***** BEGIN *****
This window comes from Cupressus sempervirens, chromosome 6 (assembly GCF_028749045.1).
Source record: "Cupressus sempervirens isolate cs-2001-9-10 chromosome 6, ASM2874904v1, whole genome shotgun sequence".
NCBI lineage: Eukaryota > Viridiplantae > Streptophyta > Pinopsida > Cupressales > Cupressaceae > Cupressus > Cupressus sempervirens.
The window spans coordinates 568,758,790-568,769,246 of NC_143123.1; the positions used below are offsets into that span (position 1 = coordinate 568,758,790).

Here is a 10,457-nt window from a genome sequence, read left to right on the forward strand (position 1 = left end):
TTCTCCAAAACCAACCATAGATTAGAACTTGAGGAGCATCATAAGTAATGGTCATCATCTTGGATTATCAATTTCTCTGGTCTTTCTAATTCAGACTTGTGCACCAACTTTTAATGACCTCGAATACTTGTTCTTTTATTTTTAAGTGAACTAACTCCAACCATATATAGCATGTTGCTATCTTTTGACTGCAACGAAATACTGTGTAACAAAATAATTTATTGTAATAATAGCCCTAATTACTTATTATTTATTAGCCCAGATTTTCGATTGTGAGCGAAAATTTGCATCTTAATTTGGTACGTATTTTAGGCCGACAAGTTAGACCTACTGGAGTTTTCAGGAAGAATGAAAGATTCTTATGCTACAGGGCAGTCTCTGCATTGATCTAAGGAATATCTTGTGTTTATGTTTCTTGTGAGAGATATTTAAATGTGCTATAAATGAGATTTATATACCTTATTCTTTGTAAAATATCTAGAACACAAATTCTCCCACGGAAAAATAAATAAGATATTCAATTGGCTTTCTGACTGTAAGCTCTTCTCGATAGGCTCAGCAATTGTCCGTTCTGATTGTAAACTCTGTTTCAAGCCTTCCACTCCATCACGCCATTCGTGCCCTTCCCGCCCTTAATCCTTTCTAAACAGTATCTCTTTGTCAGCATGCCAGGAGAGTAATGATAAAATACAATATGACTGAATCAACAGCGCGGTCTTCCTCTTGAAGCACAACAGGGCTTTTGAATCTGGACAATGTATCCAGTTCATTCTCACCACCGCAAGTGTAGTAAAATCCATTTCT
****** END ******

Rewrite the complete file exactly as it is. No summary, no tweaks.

This window comes from Cupressus sempervirens, chromosome 6 (assembly GCF_028749045.1).
Source record: "Cupressus sempervirens isolate cs-2001-9-10 chromosome 6, ASM2874904v1, whole genome shotgun sequence".
NCBI lineage: Eukaryota > Viridiplantae > Streptophyta > Pinopsida > Cupressales > Cupressaceae > Cupressus > Cupressus sempervirens.
The window spans coordinates 568,758,790-568,769,246 of NC_143123.1; the positions used below are offsets into that span (position 1 = coordinate 568,758,790).

Here is a 10,457-nt window from a genome sequence, read left to right on the forward strand (position 1 = left end):
TTCTCCAAAACCAACCATAGATTAGAACTTGAGGAGCATCATAAGTAATGGTCATCATCTTGGATTATCAATTTCTCTGGTCTTTCTAATTCAGACTTGTGCACCAACTTTTAATGACCTCGAATACTTGTTCTTTTATTTTTAAGTGAACTAACTCCAACCATATATAGCATGTTGCTATCTTTTGACTGCAACGAAATACTGTGTAACAAAATAATTTATTGTAATAATAGCCCTAATTACTTATTATTTATTAGCCCAGATTTTCGATTGTGAGCGAAAATTTGCATCTTAATTTGGTACGTATTTTAGGCCGACAAGTTAGACCTACTGGAGTTTTCAGGAAGAATGAAAGATTCTTATGCTACAGGGCAGTCTCTGCATTGATCTAAGGAATATCTTGTGTTTATGTTTCTTGTGAGAGATATTTAAATGTGCTATAAATGAGATTTATATACCTTATTCTTTGTAAAATATCTAGAACACAAATTCTCCCACGGAAAAATAAATAAGATATTCAATTGGCTTTCTGACTGTAAGCTCTTCTCGATAGGCTCAGCAATTGTCCGTTCTGATTGTAAACTCTGTTTCAAGCCTTCCACTCCATCACGCCATTCGTGCCCTTCCCGCCCTTAATCCTTTCTAAACAGTATCTCTTTGTCAGCATGCCAGGAGAGTAATGATAAAATACAATATGACTGAATCAACAGCGCGGTCTTCCTCTTGAAGCACAACAGGGCTTTTGAATCTGGACAATGTATCCAGTTCATTCTCACCACCGCAAGTGTAGTAAAATCCATTTCT